Russian President Vladimir Putin is seeking “regime change” and will likely go all the way and invade the rest of Ukraine, according to a former director for Russia at the National Security Council.
“I think given the size of the force, the rhetoric we’ve heard about Ukraine overall and its statehood, I think you’re going to see him [Putin] go all the way,” Jeffrey Edmonds told CNBC’s “Squawk Box Asia” on Wednesday.
Putin ordered troops into two pro-Moscow regions in eastern Ukraine on Monday, after announcing he would formally recognize the independence of the separatist areas.
In a swift response to the incursion, the U.S. and U.K. on Tuesday announced fresh sanctions targeting Russian financial institutions, individuals and sovereign debt. President Joe Biden called Russia’s actions constitute the beginning of “an invasion” of Ukraine, threatening more U.S. sanctions could come.
Putin will likely go “all the way to the capital,” Edmonds said, referring to Kyiv, the Ukrainian capital.
“What you’re seeing right now is a lot of false flag operations. These claims… [that] the people on the East are having to fight back this onslaught of Ukrainian offensives, which just isn’t true,” Edmonds added.
Russia’s state-controlled media previously claimed that Ukrainian government forces had launched shelling strikes against Moscow-backed rebels in the East.
The U.S. previously warned that Moscow could use false claims about the conflict as a pretext for an invasion of Ukraine.
“This is the pretext he’s trying to create so that when he actually invades the rest of Ukraine, that’s his reason for going in,” said Edmonds, who is currently a senior analyst at CNA Corporation, a security research and analysis firm.
Asked whether he was referring to a regime change, he added: “We are.”
Russia plan for further attacks
The Kremlin will now recognize the rebel-held regions of Donetsk and Luhansk — areas controlled by Russia’s proxies since 2014.
Despite earlier claims it would withdraw some troops, Russian has amassed more troops at its border with Ukraine in recent days. The U.S. estimates Moscow has stationed between 169,000 to 190,000 military personnel near Ukraine — up from 100,000 on Jan. 30.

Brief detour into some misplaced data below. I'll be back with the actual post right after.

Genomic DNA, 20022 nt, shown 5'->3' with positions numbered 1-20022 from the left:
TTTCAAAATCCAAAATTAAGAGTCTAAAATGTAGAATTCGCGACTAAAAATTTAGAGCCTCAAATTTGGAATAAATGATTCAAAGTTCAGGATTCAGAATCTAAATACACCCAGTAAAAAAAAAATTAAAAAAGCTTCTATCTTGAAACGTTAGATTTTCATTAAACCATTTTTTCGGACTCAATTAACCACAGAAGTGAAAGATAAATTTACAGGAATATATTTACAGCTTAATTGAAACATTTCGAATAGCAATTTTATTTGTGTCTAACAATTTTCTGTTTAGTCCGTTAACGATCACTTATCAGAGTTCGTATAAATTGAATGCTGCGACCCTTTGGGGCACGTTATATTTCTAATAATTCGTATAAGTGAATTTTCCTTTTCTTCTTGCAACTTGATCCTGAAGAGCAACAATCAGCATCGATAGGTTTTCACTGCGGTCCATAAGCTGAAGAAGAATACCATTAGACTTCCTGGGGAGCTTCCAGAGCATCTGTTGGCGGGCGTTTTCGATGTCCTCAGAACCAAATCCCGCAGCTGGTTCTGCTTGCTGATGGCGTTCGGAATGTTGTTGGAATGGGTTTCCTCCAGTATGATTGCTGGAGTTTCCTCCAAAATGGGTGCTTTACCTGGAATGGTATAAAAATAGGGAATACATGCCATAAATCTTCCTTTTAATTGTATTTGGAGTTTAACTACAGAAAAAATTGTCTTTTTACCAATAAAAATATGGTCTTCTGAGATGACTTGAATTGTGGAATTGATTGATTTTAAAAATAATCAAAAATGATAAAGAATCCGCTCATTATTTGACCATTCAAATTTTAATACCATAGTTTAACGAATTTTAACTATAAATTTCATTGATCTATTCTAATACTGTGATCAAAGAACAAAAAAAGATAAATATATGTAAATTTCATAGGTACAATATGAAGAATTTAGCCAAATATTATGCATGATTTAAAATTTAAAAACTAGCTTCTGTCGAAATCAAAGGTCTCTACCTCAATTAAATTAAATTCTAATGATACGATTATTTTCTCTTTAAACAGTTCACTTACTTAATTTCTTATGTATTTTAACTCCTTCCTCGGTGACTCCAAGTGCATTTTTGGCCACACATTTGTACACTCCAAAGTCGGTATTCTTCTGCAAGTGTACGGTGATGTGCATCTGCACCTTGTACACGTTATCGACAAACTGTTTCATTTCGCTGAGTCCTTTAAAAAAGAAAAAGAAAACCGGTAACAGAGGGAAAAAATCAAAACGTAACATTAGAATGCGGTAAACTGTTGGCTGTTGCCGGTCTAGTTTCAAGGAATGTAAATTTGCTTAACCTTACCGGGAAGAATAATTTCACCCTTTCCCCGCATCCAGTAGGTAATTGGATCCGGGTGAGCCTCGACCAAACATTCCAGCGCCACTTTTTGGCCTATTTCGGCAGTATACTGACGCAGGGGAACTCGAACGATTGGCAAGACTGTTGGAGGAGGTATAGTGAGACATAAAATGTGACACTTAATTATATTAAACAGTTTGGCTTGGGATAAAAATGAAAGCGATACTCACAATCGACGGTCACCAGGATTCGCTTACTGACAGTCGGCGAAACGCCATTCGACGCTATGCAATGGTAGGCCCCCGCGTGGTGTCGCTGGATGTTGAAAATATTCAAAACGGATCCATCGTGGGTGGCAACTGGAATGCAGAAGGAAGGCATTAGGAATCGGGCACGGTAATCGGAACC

Given the significant military build-up, it doesn’t make sense for Putin to just hold on to the separatist territories, Edmonds said.
“He’s had these territories since 2014, so just moving more troops in there, I don’t think gets him what he wants,” he said.
On Tuesday, NATO Secretary General Jens Stoltenberg, said there is “every indication” that Russia is planning for a full scale attack on Ukraine.
“We see that more and more of the forces are moving out of the camps and are in combat formations and ready to strike. And we see the ongoing provocations in Donbass and the different false flag operations where they try to create a pretext for an attack,” Stoltenberg said at a press briefing, following an extraordinary meeting of the NATO-Ukraine Commission.
Donbass refers to the industrialized region in eastern Ukraine, where the separatist regions of Donetsk and Luhansk are located.
The main reason for Putin’s aggression toward Ukraine is to reinforce Russia’s security importance in Europe, according to Edmonds.
He wants to ensure that Moscow is deeply involved in “any kind of decisions or the overall structure in Europe,” he said. It’s about “restoring Russia to the place, it believes it leads in Europe.”
U.S. Secretary of State Antony Blinken on Tuesday called off his planned meeting with Russian Foreign Minister Sergey Lavrov, citing Moscow’s continued troop movement into Ukraine.
The sanctions will be “biting” and have a direct impact on the Russian economy, but this has been a “hot conflict for eight years,” said Jonathan Katz, a director of Democracy Initiatives and senior fellow with the German Marshall Fund of the United States. He was referring to Russia’s illegal annexation of Crimea in 2014.
“We’ve crossed the threshold with Mr Putin’s speech two days ago, and his willingness to go into Donbass with Russian troops,” Katz told CNBC. “I think we were further from peace than we were three days ago, a week ago, two weeks ago,” he added.
“Hot conflict, Cold War — I think they’re both mixed together into what is, unfortunately, going to be something that the United States, NATO, the EU and its partners will be dealing with for a long time,” he said.